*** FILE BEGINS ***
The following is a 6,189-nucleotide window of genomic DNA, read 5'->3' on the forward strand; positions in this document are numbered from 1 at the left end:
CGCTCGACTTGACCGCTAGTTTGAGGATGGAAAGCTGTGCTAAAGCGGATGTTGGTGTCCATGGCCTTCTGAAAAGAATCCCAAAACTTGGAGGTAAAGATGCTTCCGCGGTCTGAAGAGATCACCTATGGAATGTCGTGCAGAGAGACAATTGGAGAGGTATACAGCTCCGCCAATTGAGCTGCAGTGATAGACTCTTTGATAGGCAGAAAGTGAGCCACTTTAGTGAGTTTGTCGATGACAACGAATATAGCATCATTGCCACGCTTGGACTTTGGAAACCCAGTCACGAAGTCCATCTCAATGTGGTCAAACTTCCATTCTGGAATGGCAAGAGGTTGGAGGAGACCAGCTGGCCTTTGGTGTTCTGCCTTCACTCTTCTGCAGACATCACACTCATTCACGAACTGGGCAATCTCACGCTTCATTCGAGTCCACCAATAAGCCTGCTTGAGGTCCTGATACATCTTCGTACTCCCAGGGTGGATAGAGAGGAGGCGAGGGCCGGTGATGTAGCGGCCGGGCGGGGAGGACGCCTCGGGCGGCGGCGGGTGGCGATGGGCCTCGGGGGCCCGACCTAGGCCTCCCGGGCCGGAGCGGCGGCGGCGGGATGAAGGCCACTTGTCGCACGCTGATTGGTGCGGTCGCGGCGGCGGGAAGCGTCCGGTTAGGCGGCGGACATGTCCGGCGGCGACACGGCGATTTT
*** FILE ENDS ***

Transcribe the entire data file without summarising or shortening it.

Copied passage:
The following is a 6,189-nucleotide window of genomic DNA, read 5'->3' on the forward strand; positions in this document are numbered from 1 at the left end:
CGCTCGACTTGACCGCTAGTTTGAGGATGGAAAGCTGTGCTAAAGCGGATGTTGGTGTCCATGGCCTTCTGAAAAGAATCCCAAAACTTGGAGGTAAAGATGCTTCCGCGGTCTGAAGAGATCACCTATGGAATGTCGTGCAGAGAGACAATTGGAGAGGTATACAGCTCCGCCAATTGAGCTGCAGTGATAGACTCTTTGATAGGCAGAAAGTGAGCCACTTTAGTGAGTTTGTCGATGACAACGAATATAGCATCATTGCCACGCTTGGACTTTGGAAACCCAGTCACGAAGTCCATCTCAATGTGGTCAAACTTCCATTCTGGAATGGCAAGAGGTTGGAGGAGACCAGCTGGCCTTTGGTGTTCTGCCTTCACTCTTCTGCAGACATCACACTCATTCACGAACTGGGCAATCTCACGCTTCATTCGAGTCCACCAATAAGCCTGCTTGAGGTCCTGATACATCTTCGTACTCCCAGGGTGGATAGAGAGGAGGCGAGGGCCGGTGATGTAGCGGCCGGGCGGGGAGGACGCCTCGGGCGGCGGCGGGTGGCGATGGGCCTCGGGGGCCCGACCTAGGCCTCCCGGGCCGGAGCGGCGGCGGCGGGATGAAGGCCACTTGTCGCACGCTGATTGGTGCGGTCGCGGCGGCGGGAAGCGTCCGGTTAGGCGGCGGACATGTCCGGCGGCGACACGGCGATTTT